Why Isn’t AIPAC Talking About Israel’s African Refugee Crisis?
In late February, the Jewish Agency joined a long list of groups opposed to Israel’s deportation of African asylum-seekers. Its board urged that Israel should grant legal status to 500 young people who had grown up in Israel and asked Jerusalem to ensure that “every migrant has an opportunity to apply for asylum and receive transparent due process in the examination of their application.”
Several days later, AIPAC’s policy conference opened in Washington. Absent from the gathering’s agenda was an attempt to constructively address the growing controversy over Israel’s announcement in February that it seeks to deport more than 20,000 asylum-seekers. This was a missed opportunity for pro-Israel voices to work with Jerusalem to help come up with humane plan that would satisfy the desires of the asylum-seekers, Israel’s current government and Diaspora critics who abhor the deportations.
An estimated 60,000 African refugees and migrants arrived in Israel via the Sinai Peninsula prior to the construction of a fence along Israel’s southern border in 2012. At one point the arrivals reached almost 2,000 a month. That would be the equivalent to around 80,000 undocumented migrants arriving a month in the United States. Israeli governments have not offered asylum to the petitioners and a survey by the Israel Democracy Institute in 2012 found that a majority of Israelis oppose the refugees. According to a UNHCR press release in November 2017, out of 27,500 Eritreans and 7,800 Sudanese, Israel granted refugee status to only eight Eritreans and two Sudanese since 2009. Two hundred Sudanese from Darfur were granted “humanitarian” status. Instead of compassion, the government sought to entice the refugees to leave, giving them financial incentives to move to third countries, usually in Africa. In February of this year, around 20,000 of the migrants received notices to leave within 60 days or face jail.
Voices in Israel and the Diaspora have expressed passionate opposition to the current policy. Legal experts, doctors, authors, 800 US rabbis, the UNHCR, 35 former Israeli diplomats, human rights organizations, Holocaust survivors, 470 Israeli professors, pilots, U.S. donors and members of the Congressional Black Caucus have all sent letters, signed petitions and even offered to hide the asylum-seekers. Israeli authorities have generally ignored the chorus, viewing them as leftist critics. Prime Minister Benjamin Netanyahu is busy dealing with corruption investigations and authorities in Jerusalem are more concerned over Iran than dealing with asylum-seekers.
AIPAC’s 18,000-strong gathering and the networking and meetings that take place on the sidelines represented an opportunity to have constructive discussions between Israel and sympathetic Diaspora voices. Many of the refugees who came to Israel didn’t set off from Eritrea or Sudan to get to the Jewish state, they were fleeing brutalities at home. Many of them ended up in other western countries. Thousands were kidnapped, tortured for ransom by Bedouin human traffickers and left in Sinai, crossing to Israel out of desperation. Quietly since 2016 almost 2,000 Eritrean of these refugees were resettled in Canada from Israel, according to Immigration, Refugees and Citizenship Canada (IRCC). There are 1,845 more African asylum-seekers in Israel still in the process of re-settlement to Canada.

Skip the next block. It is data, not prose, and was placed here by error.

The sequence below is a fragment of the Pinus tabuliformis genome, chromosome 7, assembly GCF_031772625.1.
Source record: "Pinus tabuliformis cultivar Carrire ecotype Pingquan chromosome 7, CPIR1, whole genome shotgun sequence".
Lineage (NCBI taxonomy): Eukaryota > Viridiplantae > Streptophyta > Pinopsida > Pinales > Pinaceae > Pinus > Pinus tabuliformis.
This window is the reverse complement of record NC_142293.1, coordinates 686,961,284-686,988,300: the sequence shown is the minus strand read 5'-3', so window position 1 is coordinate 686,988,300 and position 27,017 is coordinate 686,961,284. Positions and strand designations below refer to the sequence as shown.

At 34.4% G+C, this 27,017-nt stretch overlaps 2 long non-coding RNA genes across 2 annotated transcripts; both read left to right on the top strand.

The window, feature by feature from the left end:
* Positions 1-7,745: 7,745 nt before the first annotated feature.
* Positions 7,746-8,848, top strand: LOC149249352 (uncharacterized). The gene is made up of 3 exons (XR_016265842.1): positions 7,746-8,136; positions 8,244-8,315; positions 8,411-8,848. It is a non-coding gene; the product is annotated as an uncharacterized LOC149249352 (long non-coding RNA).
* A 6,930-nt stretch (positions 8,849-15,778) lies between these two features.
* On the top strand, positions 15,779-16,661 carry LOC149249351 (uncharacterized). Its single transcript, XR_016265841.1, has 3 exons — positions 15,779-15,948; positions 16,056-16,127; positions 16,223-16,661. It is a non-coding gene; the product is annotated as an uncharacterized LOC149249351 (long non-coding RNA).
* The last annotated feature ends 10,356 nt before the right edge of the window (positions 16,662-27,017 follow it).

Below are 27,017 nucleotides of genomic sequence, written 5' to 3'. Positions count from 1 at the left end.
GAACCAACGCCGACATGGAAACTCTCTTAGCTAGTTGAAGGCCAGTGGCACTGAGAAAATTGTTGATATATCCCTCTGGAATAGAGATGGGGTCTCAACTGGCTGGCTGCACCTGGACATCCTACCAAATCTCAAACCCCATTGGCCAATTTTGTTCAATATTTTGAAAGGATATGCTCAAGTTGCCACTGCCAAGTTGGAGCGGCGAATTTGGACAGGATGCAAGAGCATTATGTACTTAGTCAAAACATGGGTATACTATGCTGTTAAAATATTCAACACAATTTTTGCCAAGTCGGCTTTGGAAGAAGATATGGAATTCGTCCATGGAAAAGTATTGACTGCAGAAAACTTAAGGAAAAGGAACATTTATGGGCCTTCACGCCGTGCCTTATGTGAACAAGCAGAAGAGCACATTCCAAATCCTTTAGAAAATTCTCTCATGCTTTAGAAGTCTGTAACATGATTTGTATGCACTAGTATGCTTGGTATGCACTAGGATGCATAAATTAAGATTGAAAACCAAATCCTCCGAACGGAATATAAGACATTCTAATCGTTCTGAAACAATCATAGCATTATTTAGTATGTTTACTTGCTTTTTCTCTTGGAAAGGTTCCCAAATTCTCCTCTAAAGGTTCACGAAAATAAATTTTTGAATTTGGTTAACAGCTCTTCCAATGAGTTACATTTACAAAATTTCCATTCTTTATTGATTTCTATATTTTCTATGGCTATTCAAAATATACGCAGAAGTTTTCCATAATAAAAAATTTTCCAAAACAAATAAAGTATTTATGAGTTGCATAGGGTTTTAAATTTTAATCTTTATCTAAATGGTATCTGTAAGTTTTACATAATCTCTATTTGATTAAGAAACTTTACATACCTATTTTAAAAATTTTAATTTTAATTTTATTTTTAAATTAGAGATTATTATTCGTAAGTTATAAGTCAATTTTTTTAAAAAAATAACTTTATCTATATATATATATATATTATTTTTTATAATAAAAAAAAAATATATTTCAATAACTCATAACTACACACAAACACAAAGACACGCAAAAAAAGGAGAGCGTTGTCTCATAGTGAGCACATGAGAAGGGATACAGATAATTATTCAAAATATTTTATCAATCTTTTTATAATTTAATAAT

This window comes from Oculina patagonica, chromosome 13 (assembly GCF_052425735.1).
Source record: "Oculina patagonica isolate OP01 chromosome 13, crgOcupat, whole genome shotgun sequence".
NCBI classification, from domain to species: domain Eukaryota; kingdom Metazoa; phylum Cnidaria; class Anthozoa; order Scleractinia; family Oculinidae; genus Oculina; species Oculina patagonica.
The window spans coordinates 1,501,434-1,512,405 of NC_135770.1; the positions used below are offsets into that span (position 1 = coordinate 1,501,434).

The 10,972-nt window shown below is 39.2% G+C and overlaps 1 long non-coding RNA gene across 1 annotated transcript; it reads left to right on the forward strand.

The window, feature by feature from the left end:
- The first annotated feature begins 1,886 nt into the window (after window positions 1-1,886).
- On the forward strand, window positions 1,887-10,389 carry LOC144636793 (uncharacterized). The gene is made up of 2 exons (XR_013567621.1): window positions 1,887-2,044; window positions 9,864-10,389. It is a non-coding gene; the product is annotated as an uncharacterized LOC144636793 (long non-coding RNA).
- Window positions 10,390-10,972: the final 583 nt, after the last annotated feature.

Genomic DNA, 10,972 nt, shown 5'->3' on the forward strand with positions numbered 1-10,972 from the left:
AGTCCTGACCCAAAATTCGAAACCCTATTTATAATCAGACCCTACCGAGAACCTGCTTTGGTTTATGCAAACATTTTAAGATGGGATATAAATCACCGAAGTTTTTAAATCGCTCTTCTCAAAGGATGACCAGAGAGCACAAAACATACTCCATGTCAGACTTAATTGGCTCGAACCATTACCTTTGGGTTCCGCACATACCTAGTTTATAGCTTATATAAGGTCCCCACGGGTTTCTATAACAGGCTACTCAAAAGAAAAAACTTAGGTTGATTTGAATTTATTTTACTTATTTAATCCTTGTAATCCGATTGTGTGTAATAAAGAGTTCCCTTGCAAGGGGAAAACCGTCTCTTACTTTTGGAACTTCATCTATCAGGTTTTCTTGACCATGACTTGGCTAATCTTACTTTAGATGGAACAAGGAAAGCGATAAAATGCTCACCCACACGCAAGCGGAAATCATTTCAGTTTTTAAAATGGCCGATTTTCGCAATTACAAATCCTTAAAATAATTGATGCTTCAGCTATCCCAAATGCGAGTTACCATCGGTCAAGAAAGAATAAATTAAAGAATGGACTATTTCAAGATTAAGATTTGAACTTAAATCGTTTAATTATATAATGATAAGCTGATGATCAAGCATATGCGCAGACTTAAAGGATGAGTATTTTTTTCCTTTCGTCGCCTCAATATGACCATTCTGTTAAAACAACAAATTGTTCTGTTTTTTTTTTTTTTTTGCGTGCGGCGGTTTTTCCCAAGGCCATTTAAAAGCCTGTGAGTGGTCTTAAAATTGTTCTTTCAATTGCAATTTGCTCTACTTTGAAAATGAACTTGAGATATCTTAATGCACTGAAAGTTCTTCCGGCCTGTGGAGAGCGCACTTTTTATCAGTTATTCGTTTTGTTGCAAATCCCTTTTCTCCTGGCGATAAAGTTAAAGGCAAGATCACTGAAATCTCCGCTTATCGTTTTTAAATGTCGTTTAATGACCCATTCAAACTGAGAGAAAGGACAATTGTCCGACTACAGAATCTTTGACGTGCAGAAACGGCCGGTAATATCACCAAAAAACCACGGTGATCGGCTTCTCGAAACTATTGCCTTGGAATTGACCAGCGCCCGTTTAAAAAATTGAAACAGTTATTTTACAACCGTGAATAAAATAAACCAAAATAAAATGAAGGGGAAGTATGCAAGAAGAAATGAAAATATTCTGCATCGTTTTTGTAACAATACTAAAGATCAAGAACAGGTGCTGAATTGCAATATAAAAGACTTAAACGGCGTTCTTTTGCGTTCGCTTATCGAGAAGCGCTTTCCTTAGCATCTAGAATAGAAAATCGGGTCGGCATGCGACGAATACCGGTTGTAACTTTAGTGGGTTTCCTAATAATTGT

So Canada and Israel quietly created a successful program that served everyone’s interests. The asylum-seekers agreed to move to a successful Western country and start new lives under better conditions than they have in Israel. Israel’s government got what it wanted, and the Canada took in new citizens as part of its progressive policy. So why hasn’t Israel leveraged successful programs like this through the Diaspora, working with those in the U.S. who support Israel, to help foster more creative policies?
The voices critical of the deportations rarely offer a solution either. But those gathered at AIPAC have the resources and influence to offer support to Israel in this regard. That doesn’t necessarily mean re-settling all of Israel’s African migrants abroad. Groups like HIAS, which was originally founded in 1881 to help Jews fleeing pogroms and describes itself as one of nine “primarily faith-based organizations partnering with the US federal government to help refugees start their lives in safety in America.” Outside of Israel Eritreans receive asylum 84% of the time, so why not set up a fund to offer Eritreans in Israel the opportunity to apply for asylum in other countries of their choosing? Asylum-seekers Israel deported to third countries in Africa have made the dangerous journey to Europe with several ending up in Germany. With the support of the US Jewish community, Israel could help them move directly to the US or EU states that would accept them and circumvent such desperate journeys.
Everyone boasts about “start-up nation” and an Iron Dome was even on display at AIPAC. We talk about Israel’s “entrepreneurial ability,” but when it comes to asylum-seekers, Israel and its supporters are too often ossified, defensive, cynical and unoriginal. Similarly, the critics should temper their condemnations of Israel’s deportations with constructive ideas. Partner with the pro-Israel groups, pool the resources and support asylum-seekers in Israel, to provide them opportunities, or to give them realistic choices of re-settlement in countries they want to go to.
Seth J. Frantzman is the opinion editor of The Jerusalem Post.